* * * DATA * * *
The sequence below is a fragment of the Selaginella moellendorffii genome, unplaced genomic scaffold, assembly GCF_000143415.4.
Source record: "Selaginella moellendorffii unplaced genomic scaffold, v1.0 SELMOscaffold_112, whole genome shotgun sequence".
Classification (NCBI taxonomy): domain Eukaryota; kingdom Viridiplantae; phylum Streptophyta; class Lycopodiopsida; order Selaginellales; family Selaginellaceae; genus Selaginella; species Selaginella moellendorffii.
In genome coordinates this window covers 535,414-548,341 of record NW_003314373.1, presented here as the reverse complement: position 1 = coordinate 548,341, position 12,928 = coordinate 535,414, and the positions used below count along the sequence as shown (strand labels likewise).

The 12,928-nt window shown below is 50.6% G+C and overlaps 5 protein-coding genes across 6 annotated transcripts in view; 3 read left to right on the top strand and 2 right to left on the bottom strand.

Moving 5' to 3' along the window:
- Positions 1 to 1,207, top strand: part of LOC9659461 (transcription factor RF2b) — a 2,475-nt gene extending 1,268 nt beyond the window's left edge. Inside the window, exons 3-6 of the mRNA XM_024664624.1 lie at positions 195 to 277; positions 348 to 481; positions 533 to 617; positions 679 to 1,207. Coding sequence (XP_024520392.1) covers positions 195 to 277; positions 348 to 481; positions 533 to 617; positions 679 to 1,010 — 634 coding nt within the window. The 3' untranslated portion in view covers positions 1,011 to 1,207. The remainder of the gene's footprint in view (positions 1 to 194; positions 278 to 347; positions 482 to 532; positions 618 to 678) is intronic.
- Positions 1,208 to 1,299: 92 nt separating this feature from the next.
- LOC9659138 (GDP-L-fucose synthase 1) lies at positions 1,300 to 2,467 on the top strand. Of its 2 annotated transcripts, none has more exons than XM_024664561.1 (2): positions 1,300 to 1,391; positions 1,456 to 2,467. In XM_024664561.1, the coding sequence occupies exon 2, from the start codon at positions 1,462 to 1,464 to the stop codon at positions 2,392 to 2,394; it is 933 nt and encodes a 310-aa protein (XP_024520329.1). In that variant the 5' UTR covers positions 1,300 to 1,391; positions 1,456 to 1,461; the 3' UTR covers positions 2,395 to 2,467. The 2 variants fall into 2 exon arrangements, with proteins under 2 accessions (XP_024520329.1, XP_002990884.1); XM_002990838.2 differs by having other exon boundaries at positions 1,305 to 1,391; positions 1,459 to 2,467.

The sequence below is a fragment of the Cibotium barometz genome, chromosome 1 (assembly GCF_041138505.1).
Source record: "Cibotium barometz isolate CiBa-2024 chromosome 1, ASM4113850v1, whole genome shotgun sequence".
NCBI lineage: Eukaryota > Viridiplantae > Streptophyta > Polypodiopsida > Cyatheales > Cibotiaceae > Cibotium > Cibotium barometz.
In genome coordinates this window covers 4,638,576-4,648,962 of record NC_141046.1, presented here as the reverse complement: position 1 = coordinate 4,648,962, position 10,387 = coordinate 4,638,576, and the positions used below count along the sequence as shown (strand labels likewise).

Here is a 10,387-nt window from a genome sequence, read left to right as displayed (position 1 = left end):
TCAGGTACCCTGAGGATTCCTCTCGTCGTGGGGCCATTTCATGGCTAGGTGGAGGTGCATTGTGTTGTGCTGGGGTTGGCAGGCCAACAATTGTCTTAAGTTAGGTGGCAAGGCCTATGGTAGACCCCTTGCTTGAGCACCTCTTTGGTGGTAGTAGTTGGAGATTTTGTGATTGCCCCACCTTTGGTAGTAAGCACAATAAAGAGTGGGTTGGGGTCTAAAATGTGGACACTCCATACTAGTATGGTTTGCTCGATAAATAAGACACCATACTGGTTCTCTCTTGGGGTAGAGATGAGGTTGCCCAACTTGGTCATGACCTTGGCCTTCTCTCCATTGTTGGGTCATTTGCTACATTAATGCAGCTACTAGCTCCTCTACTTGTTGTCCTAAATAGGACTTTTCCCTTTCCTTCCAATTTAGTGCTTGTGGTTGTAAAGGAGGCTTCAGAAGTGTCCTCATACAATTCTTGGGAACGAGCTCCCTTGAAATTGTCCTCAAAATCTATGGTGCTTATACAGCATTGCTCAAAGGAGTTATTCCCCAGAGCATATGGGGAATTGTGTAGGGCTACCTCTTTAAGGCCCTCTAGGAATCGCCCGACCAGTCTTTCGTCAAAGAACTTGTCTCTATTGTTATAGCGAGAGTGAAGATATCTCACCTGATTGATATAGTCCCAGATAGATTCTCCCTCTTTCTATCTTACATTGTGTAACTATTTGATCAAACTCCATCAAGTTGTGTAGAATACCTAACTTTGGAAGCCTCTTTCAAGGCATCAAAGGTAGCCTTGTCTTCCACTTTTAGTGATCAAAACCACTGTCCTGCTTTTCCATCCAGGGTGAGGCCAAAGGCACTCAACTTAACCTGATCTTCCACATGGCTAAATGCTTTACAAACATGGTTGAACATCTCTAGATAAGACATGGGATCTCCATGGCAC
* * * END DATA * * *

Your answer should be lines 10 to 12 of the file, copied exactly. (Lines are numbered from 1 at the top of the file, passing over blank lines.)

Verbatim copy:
The sequence below is a fragment of the Cibotium barometz genome, chromosome 1 (assembly GCF_041138505.1).
Source record: "Cibotium barometz isolate CiBa-2024 chromosome 1, ASM4113850v1, whole genome shotgun sequence".
NCBI lineage: Eukaryota > Viridiplantae > Streptophyta > Polypodiopsida > Cyatheales > Cibotiaceae > Cibotium > Cibotium barometz.